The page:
Den of the Cyphered Wolf

Wednesday, June 26, 2013

Sci-fi Needs More Love

Okay some time back I very vaguely and broadly defended speculative fiction by defining it as any type of fiction had fanciful elements that did not particularly correspond to real life and saying that punishing a story just for that, limited what writers could write and readers could read.

But now I try to do something hard define and defend science-fiction, which is haaaaard. Hell even science fiction writers have no clue what science fiction is though I guess you could consider me a science fiction writer, nudge nudge wink wink read Game. (Game has no ending, Miles. Shut up!)

Anyway what actually got me to write that short pitiful defense was the growing feeling that in my medium of choice there was a dangerous attempt to disavow the very thing that defined speculative fiction, its fanciful elements.

"Oh it's not really science fiction see because we have characters and plot and..."

See while as I got older I rediscovered science fiction in books and movies but what actually got me interested was the science fiction television of my youth, the mid 90's and early 2000's. Stargate SG1, Farscape, Andromeda, The New Outer Limits, Sliders, Firefly, X-files, Seven Days, John Doe, and  Roswell (Alien is still on my list of things to watch though.) What had happened for movies two decades before had finally happened for television, the effects and costumes had become inexpensive enough to practically make up for the fact that the genre requires a higher suspension of audience disbelief.

Ultimately I think this problem stems from people confusing science fiction elements with science fiction. Let me put it like this. Action movies are defined by having action so anything with action scenes can be defined as an action movie, but the purpose and execution of those action scenes serve as the basis of judgment for the movies success as an action movie. Now the purpose will vary from movie to movie but broadly generally it's to create a visually exciting experience. Thus can the purpose of the action movie be summed up, to create a visually exciting experience.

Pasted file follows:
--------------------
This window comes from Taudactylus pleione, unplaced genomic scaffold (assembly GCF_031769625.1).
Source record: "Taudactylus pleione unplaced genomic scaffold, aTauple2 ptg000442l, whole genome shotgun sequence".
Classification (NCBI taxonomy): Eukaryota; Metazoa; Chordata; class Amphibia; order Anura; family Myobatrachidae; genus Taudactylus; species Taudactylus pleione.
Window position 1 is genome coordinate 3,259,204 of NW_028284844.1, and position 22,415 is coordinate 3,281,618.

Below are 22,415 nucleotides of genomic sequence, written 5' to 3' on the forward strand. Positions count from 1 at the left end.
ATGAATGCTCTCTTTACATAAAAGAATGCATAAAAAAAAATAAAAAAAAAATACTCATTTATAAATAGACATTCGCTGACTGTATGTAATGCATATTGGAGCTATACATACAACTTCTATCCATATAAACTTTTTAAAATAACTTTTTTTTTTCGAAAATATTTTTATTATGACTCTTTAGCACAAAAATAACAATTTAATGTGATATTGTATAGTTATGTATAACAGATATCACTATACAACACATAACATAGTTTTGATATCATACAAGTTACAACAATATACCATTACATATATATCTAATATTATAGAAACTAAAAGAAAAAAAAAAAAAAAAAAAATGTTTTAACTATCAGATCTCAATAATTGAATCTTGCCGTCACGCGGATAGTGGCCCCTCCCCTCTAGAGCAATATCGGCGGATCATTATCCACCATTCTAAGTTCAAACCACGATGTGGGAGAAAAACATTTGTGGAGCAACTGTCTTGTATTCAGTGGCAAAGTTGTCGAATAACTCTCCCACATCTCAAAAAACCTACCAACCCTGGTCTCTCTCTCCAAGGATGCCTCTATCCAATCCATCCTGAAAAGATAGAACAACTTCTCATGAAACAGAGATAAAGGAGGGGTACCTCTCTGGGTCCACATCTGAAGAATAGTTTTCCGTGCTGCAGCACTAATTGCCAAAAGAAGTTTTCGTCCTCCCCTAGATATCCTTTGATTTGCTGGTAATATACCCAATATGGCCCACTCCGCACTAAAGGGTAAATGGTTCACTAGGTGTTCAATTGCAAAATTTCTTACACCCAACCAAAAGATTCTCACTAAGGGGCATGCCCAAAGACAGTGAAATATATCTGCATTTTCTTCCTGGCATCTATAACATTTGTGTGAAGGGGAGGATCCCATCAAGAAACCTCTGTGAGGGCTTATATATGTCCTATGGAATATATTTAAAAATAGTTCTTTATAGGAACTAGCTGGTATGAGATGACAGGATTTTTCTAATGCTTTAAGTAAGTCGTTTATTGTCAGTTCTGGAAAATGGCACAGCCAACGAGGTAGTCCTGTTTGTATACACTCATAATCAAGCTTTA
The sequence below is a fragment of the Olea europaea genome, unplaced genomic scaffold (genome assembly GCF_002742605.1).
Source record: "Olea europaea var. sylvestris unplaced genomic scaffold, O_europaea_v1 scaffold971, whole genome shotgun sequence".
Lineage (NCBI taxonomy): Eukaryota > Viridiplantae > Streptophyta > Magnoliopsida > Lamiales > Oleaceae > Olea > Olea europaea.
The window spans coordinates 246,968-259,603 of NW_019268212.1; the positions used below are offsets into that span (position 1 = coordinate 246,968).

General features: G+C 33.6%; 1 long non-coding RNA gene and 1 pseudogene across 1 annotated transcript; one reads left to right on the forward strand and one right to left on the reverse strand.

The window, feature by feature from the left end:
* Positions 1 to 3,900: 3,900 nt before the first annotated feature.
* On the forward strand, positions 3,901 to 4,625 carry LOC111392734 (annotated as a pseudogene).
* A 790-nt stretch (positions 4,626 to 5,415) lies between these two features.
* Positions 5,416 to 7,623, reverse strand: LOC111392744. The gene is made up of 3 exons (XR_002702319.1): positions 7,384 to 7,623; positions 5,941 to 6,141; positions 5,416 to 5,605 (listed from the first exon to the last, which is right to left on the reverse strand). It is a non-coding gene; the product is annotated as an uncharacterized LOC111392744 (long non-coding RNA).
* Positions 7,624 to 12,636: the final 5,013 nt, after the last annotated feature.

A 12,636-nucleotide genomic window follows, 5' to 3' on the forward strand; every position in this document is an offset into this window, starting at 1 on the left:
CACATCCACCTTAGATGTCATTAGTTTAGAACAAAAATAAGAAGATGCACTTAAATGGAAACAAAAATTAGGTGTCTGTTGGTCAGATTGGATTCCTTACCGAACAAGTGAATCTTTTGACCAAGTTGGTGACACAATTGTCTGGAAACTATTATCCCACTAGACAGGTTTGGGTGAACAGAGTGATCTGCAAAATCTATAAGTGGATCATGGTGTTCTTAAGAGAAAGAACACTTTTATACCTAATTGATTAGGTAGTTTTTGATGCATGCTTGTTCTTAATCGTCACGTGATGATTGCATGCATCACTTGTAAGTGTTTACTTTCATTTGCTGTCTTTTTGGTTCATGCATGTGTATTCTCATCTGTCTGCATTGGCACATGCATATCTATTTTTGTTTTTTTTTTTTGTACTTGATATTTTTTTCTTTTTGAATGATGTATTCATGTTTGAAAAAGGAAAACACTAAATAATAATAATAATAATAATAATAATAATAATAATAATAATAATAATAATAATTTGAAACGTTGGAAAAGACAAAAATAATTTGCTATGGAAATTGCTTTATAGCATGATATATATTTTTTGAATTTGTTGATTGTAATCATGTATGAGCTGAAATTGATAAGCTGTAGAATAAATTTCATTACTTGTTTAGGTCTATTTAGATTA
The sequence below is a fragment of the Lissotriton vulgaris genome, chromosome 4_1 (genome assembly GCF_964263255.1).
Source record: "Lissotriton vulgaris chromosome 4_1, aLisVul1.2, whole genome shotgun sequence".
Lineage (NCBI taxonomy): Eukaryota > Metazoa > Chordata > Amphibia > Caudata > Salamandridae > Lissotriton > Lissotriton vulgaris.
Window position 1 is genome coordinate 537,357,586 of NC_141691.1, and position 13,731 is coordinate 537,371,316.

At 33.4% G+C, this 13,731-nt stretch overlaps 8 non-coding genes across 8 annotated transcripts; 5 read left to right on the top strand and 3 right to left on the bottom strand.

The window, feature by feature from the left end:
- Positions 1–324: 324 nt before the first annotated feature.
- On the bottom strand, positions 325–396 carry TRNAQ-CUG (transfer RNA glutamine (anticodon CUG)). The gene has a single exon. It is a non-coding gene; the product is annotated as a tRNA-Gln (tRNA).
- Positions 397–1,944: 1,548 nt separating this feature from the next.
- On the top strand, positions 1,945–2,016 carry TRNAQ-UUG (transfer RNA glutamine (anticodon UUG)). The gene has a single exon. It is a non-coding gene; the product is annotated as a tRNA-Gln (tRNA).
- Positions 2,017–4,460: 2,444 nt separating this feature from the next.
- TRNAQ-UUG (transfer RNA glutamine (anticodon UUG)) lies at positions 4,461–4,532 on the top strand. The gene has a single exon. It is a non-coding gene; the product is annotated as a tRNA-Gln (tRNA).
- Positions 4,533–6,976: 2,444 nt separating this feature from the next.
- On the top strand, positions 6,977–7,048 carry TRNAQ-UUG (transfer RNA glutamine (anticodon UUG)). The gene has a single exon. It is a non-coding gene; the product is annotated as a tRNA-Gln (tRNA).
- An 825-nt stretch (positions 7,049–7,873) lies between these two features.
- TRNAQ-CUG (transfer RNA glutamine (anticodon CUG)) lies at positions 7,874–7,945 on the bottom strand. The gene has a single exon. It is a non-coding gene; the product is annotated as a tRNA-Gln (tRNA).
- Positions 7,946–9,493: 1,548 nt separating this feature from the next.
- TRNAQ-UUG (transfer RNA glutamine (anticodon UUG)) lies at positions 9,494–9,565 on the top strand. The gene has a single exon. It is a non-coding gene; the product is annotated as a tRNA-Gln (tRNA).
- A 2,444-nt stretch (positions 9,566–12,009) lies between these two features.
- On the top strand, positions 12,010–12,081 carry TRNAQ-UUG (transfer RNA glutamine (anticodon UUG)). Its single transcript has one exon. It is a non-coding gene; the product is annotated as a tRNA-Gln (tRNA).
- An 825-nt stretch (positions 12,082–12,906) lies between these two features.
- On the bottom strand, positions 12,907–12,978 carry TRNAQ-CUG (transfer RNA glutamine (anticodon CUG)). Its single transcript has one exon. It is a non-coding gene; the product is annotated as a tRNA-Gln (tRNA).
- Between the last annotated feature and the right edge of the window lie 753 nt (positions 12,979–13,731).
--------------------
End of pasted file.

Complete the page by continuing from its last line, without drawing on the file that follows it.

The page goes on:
But what is the purpose of science fiction. In my mind at least it's high concept.

In film the term high concept is used as the short pithy pitch made to explain a story, but in science fiction the concept is often the point. Many consider the zenith of television science fiction to be the Twilight Zone, as an anthology series, especially in the early seasons when it had a half-hour, the point of each episode was the concept. I'm not going to list episodes because I also liked the Outer Limits and my brain might cross an idea or two, but it was the same way.

People confuse science fiction tropes for science fiction not realizing that most of those tropes got their start as the high concept basis of a story that got retold, deconstructed and reconstructed so many times that it is ingrained into what people think of when describing the genre. But the tropes themselves do not necessarily make "good sci-fi". Nope it's the concept and the execution of the concept. Of course the same could be said for speculative fiction making this whole post moot. Damn it writing ideas in my brainskull at 2 in the morning.

You know what I'll go back to what I originally said, having fanciful elements in fiction is not automatically a bad thing.

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